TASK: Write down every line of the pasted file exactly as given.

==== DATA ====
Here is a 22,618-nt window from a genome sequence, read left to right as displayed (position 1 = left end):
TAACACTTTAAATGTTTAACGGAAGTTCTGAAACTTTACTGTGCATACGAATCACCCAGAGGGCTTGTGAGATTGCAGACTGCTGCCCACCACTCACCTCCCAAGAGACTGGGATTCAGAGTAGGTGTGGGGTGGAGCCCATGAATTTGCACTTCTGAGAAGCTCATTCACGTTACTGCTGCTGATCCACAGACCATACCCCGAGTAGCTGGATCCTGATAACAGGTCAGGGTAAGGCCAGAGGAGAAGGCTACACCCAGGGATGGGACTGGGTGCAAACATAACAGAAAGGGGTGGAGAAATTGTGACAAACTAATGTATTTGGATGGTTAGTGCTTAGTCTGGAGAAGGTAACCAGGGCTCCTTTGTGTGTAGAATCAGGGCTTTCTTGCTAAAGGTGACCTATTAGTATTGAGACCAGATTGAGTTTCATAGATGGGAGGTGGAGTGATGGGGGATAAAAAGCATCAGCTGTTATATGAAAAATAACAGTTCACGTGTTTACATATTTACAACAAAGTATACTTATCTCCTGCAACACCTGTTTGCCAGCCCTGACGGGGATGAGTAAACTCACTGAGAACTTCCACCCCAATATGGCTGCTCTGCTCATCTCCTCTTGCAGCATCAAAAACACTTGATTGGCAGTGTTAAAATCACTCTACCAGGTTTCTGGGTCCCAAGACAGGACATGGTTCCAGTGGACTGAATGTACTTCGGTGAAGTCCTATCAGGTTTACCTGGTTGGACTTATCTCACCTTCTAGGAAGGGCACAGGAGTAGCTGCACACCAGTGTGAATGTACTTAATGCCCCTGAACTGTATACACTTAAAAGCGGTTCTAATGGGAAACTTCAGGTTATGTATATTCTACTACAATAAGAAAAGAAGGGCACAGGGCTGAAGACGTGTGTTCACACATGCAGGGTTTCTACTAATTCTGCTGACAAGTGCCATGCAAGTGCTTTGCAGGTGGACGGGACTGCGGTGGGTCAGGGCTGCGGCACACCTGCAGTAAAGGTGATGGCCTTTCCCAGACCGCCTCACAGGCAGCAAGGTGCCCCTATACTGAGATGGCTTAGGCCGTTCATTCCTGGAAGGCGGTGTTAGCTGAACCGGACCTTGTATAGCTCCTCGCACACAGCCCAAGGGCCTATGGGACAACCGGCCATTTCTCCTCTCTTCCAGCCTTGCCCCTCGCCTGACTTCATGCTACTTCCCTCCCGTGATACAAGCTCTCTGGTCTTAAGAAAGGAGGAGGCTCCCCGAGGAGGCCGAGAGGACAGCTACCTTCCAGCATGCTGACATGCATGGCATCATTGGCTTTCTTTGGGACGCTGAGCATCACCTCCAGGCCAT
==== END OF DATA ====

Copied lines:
Here is a 22,618-nt window from a genome sequence, read left to right as displayed (position 1 = left end):
TAACACTTTAAATGTTTAACGGAAGTTCTGAAACTTTACTGTGCATACGAATCACCCAGAGGGCTTGTGAGATTGCAGACTGCTGCCCACCACTCACCTCCCAAGAGACTGGGATTCAGAGTAGGTGTGGGGTGGAGCCCATGAATTTGCACTTCTGAGAAGCTCATTCACGTTACTGCTGCTGATCCACAGACCATACCCCGAGTAGCTGGATCCTGATAACAGGTCAGGGTAAGGCCAGAGGAGAAGGCTACACCCAGGGATGGGACTGGGTGCAAACATAACAGAAAGGGGTGGAGAAATTGTGACAAACTAATGTATTTGGATGGTTAGTGCTTAGTCTGGAGAAGGTAACCAGGGCTCCTTTGTGTGTAGAATCAGGGCTTTCTTGCTAAAGGTGACCTATTAGTATTGAGACCAGATTGAGTTTCATAGATGGGAGGTGGAGTGATGGGGGATAAAAAGCATCAGCTGTTATATGAAAAATAACAGTTCACGTGTTTACATATTTACAACAAAGTATACTTATCTCCTGCAACACCTGTTTGCCAGCCCTGACGGGGATGAGTAAACTCACTGAGAACTTCCACCCCAATATGGCTGCTCTGCTCATCTCCTCTTGCAGCATCAAAAACACTTGATTGGCAGTGTTAAAATCACTCTACCAGGTTTCTGGGTCCCAAGACAGGACATGGTTCCAGTGGACTGAATGTACTTCGGTGAAGTCCTATCAGGTTTACCTGGTTGGACTTATCTCACCTTCTAGGAAGGGCACAGGAGTAGCTGCACACCAGTGTGAATGTACTTAATGCCCCTGAACTGTATACACTTAAAAGCGGTTCTAATGGGAAACTTCAGGTTATGTATATTCTACTACAATAAGAAAAGAAGGGCACAGGGCTGAAGACGTGTGTTCACACATGCAGGGTTTCTACTAATTCTGCTGACAAGTGCCATGCAAGTGCTTTGCAGGTGGACGGGACTGCGGTGGGTCAGGGCTGCGGCACACCTGCAGTAAAGGTGATGGCCTTTCCCAGACCGCCTCACAGGCAGCAAGGTGCCCCTATACTGAGATGGCTTAGGCCGTTCATTCCTGGAAGGCGGTGTTAGCTGAACCGGACCTTGTATAGCTCCTCGCACACAGCCCAAGGGCCTATGGGACAACCGGCCATTTCTCCTCTCTTCCAGCCTTGCCCCTCGCCTGACTTCATGCTACTTCCCTCCCGTGATACAAGCTCTCTGGTCTTAAGAAAGGAGGAGGCTCCCCGAGGAGGCCGAGAGGACAGCTACCTTCCAGCATGCTGACATGCATGGCATCATTGGCTTTCTTTGGGACGCTGAGCATCACCTCCAGGCCAT